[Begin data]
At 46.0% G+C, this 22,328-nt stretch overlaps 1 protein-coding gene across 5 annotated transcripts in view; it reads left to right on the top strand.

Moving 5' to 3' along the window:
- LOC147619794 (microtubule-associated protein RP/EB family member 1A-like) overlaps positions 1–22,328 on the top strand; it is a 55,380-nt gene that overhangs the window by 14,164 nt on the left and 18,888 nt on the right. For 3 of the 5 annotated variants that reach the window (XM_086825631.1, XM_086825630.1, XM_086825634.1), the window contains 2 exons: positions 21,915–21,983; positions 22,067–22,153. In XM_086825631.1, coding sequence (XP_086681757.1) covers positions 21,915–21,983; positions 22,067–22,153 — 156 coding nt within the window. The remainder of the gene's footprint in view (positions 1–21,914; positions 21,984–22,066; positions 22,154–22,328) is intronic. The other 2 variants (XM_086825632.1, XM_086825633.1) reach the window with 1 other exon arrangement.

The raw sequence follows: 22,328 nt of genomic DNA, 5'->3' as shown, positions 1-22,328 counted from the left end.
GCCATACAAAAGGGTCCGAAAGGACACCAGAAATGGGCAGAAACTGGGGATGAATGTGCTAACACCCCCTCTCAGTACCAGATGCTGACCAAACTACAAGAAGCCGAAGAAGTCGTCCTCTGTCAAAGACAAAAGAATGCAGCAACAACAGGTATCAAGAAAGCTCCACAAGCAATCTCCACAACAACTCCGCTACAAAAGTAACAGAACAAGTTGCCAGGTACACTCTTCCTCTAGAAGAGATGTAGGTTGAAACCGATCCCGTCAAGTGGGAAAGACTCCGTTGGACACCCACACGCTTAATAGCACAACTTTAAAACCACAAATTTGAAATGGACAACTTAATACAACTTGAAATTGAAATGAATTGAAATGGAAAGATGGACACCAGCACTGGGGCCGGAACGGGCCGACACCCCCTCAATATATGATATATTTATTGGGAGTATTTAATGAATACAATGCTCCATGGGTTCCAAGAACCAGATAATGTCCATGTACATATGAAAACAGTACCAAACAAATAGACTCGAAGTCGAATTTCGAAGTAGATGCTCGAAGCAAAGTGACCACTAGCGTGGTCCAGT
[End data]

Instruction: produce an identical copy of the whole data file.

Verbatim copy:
At 46.0% G+C, this 22,328-nt stretch overlaps 1 protein-coding gene across 5 annotated transcripts in view; it reads left to right on the top strand.

Moving 5' to 3' along the window:
- LOC147619794 (microtubule-associated protein RP/EB family member 1A-like) overlaps positions 1–22,328 on the top strand; it is a 55,380-nt gene that overhangs the window by 14,164 nt on the left and 18,888 nt on the right. For 3 of the 5 annotated variants that reach the window (XM_086825631.1, XM_086825630.1, XM_086825634.1), the window contains 2 exons: positions 21,915–21,983; positions 22,067–22,153. In XM_086825631.1, coding sequence (XP_086681757.1) covers positions 21,915–21,983; positions 22,067–22,153 — 156 coding nt within the window. The remainder of the gene's footprint in view (positions 1–21,914; positions 21,984–22,066; positions 22,154–22,328) is intronic. The other 2 variants (XM_086825632.1, XM_086825633.1) reach the window with 1 other exon arrangement.

The raw sequence follows: 22,328 nt of genomic DNA, 5'->3' as shown, positions 1-22,328 counted from the left end.
GCCATACAAAAGGGTCCGAAAGGACACCAGAAATGGGCAGAAACTGGGGATGAATGTGCTAACACCCCCTCTCAGTACCAGATGCTGACCAAACTACAAGAAGCCGAAGAAGTCGTCCTCTGTCAAAGACAAAAGAATGCAGCAACAACAGGTATCAAGAAAGCTCCACAAGCAATCTCCACAACAACTCCGCTACAAAAGTAACAGAACAAGTTGCCAGGTACACTCTTCCTCTAGAAGAGATGTAGGTTGAAACCGATCCCGTCAAGTGGGAAAGACTCCGTTGGACACCCACACGCTTAATAGCACAACTTTAAAACCACAAATTTGAAATGGACAACTTAATACAACTTGAAATTGAAATGAATTGAAATGGAAAGATGGACACCAGCACTGGGGCCGGAACGGGCCGACACCCCCTCAATATATGATATATTTATTGGGAGTATTTAATGAATACAATGCTCCATGGGTTCCAAGAACCAGATAATGTCCATGTACATATGAAAACAGTACCAAACAAATAGACTCGAAGTCGAATTTCGAAGTAGATGCTCGAAGCAAAGTGACCACTAGCGTGGTCCAGT